The growing strategic threat from Japan and Germany caused the New Zealand government to focus on the need to increase investment by international oil companies in the discovery and extraction of New Zealand’s oil reserves – and on the ability of those companies to deal with a single owner (the government) as being ‘in the national interest’.
The Petroleum Act 1937 nationalised all petroleum. The justifications cited were petroleum’s strategic importance in defence, the economy, transport and the preference of the oil companies to deal with a single party. Whilst the appeal to national interests found broad support within society, the passage of the act was highly controversial. It was disputed that the expropriation of private property was necessary to achieve the objectives and the lack of compensation was widely objected to, particularly so by Maori.
The Waitangi Tribunal reports that “Maori shared in the wider endorsement, and their challenge was not to the intent to nationalise the resource but to the failure to pay landowners compensation for their loss of property rights under the common law and the Treaty.” The 1937 Act did not grant royalties to the landowners despite the provision to do this initially being left open;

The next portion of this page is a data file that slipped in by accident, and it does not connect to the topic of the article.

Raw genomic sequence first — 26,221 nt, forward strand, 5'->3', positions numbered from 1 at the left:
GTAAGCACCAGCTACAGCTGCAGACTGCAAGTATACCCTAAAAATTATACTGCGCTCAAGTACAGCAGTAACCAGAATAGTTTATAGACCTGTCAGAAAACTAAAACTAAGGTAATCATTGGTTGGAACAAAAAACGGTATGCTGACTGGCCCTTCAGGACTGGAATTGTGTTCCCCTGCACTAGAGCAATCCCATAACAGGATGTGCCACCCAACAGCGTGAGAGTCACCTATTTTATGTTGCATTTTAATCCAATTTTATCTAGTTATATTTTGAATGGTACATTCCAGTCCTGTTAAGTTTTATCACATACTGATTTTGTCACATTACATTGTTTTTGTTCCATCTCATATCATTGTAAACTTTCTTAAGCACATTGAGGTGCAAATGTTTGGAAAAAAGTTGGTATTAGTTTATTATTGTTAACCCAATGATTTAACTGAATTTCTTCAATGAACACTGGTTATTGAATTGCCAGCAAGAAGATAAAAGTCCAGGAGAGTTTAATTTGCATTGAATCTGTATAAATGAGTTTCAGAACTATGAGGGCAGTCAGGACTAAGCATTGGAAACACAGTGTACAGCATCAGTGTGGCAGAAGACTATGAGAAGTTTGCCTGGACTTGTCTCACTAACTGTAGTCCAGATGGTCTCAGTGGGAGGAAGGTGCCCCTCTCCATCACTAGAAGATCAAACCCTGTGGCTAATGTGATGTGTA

The approach of the government in 1937 and 1938 was based on the position that, where the ‘national interest’ justified action and where the owners of the confiscated rights could be presumed to share in the national benefits of the policy, no compensation for the loss of private property rights need be paid.
The government of the day appeared to hold that property rights could be justifiably overridden without compensation on the grounds of “national interests.” Traditionally these were a mixture of strategic national security issues and economic benefits to the country as whole.
A. National Security Justifications